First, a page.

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home. Björn enjoys this, and in spite of my uneasiness in the presence of that eccentric man, I can still not be indifferent. Serena is, as it were, under a misterious magic influence, and--what do you think? I have not yet ventured to inquire into it. She seems so happy, so gay, so calm, that I am afraid to say a word which might disturb her, or awaken her half-slumbering feelings into perfect consciousness. In addition to this, she goes on blooming to fairer life; her voice has develloped the most splendid sounds, but Bruno is quite a different sort of teacher to me; never has her face, her general demeanour possessed a more fascinating vivacity. And Bruno ? He is reserved, but it is apparent in him, that he is altogether in love with her. He follows her, wherever she goes, he seats himself next to her, sometimes he casts one of those looks on her, which do not dart in vain from the human eye! Oh, that look from him! I do not like it. Sometimes I tremble before it,-it is said, that the serpent when it has selected the lark for its prey, raises itself, and fixes its eyes upon it. The lark looks into the serpents eye, and a strange and terrible charm seizes it. With its trembling wings it flies singing in a circle, never has its song been so enrapturing, never have its wings shaken in higher joy of life, and thus it sings, and encircles the serpent gradually nearer and nearer, till it rushes into her jaws, and remains silent, for ever.-Oh, Serena! Serena! Indeed all this must not be. I must warn Serena, she must know what we know of this dangerous man. I must speak to Björn.
Notice here our conversation: "But my dear Björn that will never do. I can assure you, that something
very serious might be the consequence of it!"
'Well, and then? what can we desire more? I wish it may become so perfectly serious, as to terminate in a wedding. I really believe that the match is desirable."
"But is he worthy of such a wife? How do we know whether he is not after all something far worse than is told? I do not trust him. I believe sometimes that he is capable of doing the worst actions. Only think if he should be a murderer!"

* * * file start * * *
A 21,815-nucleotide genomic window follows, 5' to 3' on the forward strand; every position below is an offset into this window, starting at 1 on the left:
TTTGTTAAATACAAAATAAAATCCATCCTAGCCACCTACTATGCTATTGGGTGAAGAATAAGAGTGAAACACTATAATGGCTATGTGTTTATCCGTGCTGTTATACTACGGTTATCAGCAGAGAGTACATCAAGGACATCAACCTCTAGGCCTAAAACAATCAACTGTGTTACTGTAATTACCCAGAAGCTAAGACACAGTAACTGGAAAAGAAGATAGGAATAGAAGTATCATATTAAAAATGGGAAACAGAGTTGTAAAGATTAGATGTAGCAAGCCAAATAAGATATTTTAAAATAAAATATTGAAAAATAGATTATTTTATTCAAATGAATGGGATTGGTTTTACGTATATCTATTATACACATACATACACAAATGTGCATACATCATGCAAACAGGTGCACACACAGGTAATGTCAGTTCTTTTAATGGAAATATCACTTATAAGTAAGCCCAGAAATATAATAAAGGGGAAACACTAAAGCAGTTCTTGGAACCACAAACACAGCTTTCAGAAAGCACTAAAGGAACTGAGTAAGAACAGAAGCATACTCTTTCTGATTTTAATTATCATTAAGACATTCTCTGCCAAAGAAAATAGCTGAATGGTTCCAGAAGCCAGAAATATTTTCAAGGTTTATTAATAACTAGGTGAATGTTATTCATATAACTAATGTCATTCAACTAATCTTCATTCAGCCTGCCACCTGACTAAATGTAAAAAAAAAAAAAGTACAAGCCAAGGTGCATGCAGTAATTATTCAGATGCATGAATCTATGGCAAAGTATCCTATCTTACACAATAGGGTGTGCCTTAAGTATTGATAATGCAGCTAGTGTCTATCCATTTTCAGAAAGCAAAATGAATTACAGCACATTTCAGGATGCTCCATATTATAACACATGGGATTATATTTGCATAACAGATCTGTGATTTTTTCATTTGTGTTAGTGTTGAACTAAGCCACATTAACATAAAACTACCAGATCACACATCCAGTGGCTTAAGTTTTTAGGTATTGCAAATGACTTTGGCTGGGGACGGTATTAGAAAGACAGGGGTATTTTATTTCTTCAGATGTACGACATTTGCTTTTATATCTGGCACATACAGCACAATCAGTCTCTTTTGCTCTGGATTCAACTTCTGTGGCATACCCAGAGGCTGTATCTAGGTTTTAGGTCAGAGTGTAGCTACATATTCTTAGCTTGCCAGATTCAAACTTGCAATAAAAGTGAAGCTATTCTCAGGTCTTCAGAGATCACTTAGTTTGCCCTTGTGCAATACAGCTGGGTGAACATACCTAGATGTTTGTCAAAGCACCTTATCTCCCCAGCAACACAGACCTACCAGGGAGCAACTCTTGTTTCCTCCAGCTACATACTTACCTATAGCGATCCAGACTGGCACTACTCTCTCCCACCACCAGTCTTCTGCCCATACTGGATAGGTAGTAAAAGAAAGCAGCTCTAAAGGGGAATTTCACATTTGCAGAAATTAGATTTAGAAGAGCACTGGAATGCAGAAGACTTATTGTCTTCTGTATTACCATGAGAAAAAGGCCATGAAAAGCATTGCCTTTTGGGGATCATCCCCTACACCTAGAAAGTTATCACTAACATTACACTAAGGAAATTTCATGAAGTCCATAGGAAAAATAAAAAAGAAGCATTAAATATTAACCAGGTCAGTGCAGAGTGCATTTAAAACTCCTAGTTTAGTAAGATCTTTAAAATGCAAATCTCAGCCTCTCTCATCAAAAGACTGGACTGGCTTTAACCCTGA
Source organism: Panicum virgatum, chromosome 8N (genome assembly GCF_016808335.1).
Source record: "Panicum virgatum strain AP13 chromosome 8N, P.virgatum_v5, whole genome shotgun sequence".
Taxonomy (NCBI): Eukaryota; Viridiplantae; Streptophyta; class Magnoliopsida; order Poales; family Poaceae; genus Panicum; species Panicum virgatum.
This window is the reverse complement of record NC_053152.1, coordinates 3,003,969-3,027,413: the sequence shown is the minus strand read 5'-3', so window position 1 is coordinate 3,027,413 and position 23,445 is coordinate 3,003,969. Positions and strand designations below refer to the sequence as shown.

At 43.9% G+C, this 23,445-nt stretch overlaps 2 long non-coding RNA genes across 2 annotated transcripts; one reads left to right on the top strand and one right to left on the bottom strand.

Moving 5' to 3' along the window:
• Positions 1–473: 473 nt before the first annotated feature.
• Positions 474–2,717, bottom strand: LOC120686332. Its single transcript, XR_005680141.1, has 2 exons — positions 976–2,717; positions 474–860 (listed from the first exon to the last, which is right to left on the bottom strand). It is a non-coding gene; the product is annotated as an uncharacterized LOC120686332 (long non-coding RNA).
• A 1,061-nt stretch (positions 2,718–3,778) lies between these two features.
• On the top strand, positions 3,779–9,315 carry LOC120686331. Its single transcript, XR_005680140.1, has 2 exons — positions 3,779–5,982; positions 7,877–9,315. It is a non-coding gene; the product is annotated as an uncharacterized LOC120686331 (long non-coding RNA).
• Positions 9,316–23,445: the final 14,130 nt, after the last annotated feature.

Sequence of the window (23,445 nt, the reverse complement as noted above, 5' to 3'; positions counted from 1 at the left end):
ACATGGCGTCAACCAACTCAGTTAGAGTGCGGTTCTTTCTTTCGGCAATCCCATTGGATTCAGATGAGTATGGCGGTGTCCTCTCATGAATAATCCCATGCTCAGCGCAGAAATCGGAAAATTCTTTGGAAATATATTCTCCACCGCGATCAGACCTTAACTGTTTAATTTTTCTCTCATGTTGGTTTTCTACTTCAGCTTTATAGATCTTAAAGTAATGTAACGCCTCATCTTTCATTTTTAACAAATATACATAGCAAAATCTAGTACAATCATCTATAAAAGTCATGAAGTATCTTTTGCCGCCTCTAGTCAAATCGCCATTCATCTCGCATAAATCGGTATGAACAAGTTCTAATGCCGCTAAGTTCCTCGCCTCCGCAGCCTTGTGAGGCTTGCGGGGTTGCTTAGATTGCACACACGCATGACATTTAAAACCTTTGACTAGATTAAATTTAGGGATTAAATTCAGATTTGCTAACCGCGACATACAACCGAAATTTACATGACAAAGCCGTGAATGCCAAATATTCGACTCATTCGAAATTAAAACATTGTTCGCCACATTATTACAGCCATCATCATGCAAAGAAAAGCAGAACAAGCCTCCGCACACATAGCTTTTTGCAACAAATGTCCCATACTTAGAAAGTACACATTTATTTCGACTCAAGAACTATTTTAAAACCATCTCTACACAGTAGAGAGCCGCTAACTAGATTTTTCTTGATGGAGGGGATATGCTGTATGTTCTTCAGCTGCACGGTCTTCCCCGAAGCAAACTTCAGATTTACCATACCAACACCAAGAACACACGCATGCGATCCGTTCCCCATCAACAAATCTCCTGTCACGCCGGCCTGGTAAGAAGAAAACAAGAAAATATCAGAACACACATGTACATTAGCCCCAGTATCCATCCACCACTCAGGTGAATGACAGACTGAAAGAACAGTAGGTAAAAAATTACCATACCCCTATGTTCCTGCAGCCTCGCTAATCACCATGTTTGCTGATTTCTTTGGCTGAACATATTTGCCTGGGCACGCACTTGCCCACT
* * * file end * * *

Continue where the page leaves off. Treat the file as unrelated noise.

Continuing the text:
"My dear little Franciska," said Björn, almost angrily, "why do you suffer yourself to be led away by your fancies? Why do you judge so without foundation, of any fellow creature? This is unjust of you Franciska!"
"Forgive me, my angel! but are you not too forbearing? No cause! we know at any rate, that he has stolen!"
"And have you never stolen any thing when a child?"
I paused, reflected, blushed, and was silent. A number of biscuits, and sweet cakes, pieces of ribbon, a particular sort of little mother-of-pearl box, rose up like spirits from my innocent years of childhood, and testified against me. In conclusion, I said: “Yes, Björn, I have stolen, and readily confess my sins, but at the age of fifteen years I stole no more!"
"Consider the circumstances under which Bruno grew up. Almost all children pilfer a little, but a good education and wise treatment by and by suppresses the dangerous and yet so natural desire, to appropriate the coveted object. Bruno was not treated judiciously,
and must be judged accordingly. At all event his last lines to me testifies that he had acknowledged his error, and was desirous to repair it. And certainly the fearful lessons, which the last scene with his mother gave him, has withdrawn him for ever from pursuing such a
I sighed and said, "At any rate we have seen, how soon he dispatches those who do not choose to conform to his will. He who is so unreasonable towards horses may be equally so towards men!"
"There is immence differense yet, Franciska! At all events I will not defend Bruno's errors. Yes, he is wild and sometimes unreasonable, but he is still as in the days of his youth, vascillating, restless, but not wicked. On the contrary, his heart is warm, and I am convinced that he will become at last a good man. Just such an angel as Serena, can acquire power over him, make him good and reasonable, whilst at the same she will make him happy."
"My dear Björn! I admire your reasoning, but still I am not satisfied. Ought we not to acquaint Serena with the character of the man to whom she leans so blind? Ought she not likewise be informed of what we know of his youth and his adventures?"
If she loves him, this
"Why? for what purpose? will not estrange her from him. But as a wife, it might be painful to her, to know, that Bruno once merited the contempt of his nearest relatives. At least no other persons except Bruno himself ought to inform her of it. Eye to eye, heart to heart, much may be said, and much forgiven."
¿ Ah, would that we only knew something better of
the latter part of his life!"
"I have listened to all he had to tell me, have seen his papers. All is authentic and in proper order. They all speak highly of him. Besides-if Bruno should ever have done wrong-do we not see clearly in him, earnest strivings after that which is good? The Lord would not reject him—and you, Franciska, wish to do it ?"
"Ah, no, no, Björn! But Serena . . . ."
"Think of Bruno's warm heart, of his great talents, yes, of his mind, and then-of his great fortune! Why should Serena not be happy with him?"
“Ah, Björn! That which makes a wife happy, that which gives lustre to a family is not the husband's talents, his property, not even the ardour of his soulthese can also set the peace of home on fire-no, the happiness of the wife consists in the husband being upright, kind, intelligent, reasonable and good-in short, in being like you, Björn!" We quarrelled no longer.
END OF THE FIRST VOLUME.
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